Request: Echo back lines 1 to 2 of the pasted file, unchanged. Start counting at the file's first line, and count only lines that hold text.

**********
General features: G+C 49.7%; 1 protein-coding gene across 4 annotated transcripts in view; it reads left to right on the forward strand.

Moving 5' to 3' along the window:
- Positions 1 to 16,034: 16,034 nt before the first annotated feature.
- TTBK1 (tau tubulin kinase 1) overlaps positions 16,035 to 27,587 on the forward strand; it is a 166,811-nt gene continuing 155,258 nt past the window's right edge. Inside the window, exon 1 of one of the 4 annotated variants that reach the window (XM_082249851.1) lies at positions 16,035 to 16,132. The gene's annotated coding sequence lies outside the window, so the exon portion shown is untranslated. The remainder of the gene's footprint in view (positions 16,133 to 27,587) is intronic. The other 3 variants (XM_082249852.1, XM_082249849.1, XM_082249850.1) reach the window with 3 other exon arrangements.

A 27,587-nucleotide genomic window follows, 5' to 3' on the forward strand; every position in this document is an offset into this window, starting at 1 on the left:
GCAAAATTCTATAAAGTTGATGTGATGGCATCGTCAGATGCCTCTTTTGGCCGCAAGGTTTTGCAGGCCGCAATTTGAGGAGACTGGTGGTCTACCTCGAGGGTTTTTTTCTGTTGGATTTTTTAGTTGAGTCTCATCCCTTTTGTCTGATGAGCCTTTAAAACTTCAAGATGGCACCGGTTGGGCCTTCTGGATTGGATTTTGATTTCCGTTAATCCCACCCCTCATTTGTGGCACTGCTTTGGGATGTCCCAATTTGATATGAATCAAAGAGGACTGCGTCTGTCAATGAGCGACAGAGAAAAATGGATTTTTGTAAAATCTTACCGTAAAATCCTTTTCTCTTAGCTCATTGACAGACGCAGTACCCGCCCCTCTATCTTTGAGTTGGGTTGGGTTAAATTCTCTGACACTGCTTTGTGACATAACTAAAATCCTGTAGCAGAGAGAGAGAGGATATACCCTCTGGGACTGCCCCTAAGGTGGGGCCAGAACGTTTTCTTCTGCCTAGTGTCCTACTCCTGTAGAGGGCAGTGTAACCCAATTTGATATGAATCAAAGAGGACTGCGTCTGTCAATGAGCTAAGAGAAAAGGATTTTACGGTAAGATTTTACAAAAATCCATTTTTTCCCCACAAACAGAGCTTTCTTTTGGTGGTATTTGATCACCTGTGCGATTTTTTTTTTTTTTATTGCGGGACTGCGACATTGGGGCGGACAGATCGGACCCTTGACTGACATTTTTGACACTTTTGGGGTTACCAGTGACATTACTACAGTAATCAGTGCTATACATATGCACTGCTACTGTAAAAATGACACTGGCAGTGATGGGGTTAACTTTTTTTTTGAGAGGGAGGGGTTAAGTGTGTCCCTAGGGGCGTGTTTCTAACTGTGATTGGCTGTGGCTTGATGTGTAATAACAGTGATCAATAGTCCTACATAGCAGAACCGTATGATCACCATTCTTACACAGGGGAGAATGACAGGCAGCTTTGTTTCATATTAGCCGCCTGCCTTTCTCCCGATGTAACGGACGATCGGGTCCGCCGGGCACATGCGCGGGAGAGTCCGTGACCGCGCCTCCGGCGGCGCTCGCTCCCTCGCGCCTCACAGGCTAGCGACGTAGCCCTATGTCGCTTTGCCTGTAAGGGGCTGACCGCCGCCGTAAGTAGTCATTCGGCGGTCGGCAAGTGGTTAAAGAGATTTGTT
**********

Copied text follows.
General features: G+C 49.7%; 1 protein-coding gene across 4 annotated transcripts in view; it reads left to right on the forward strand.

Moving 5' to 3' along the window: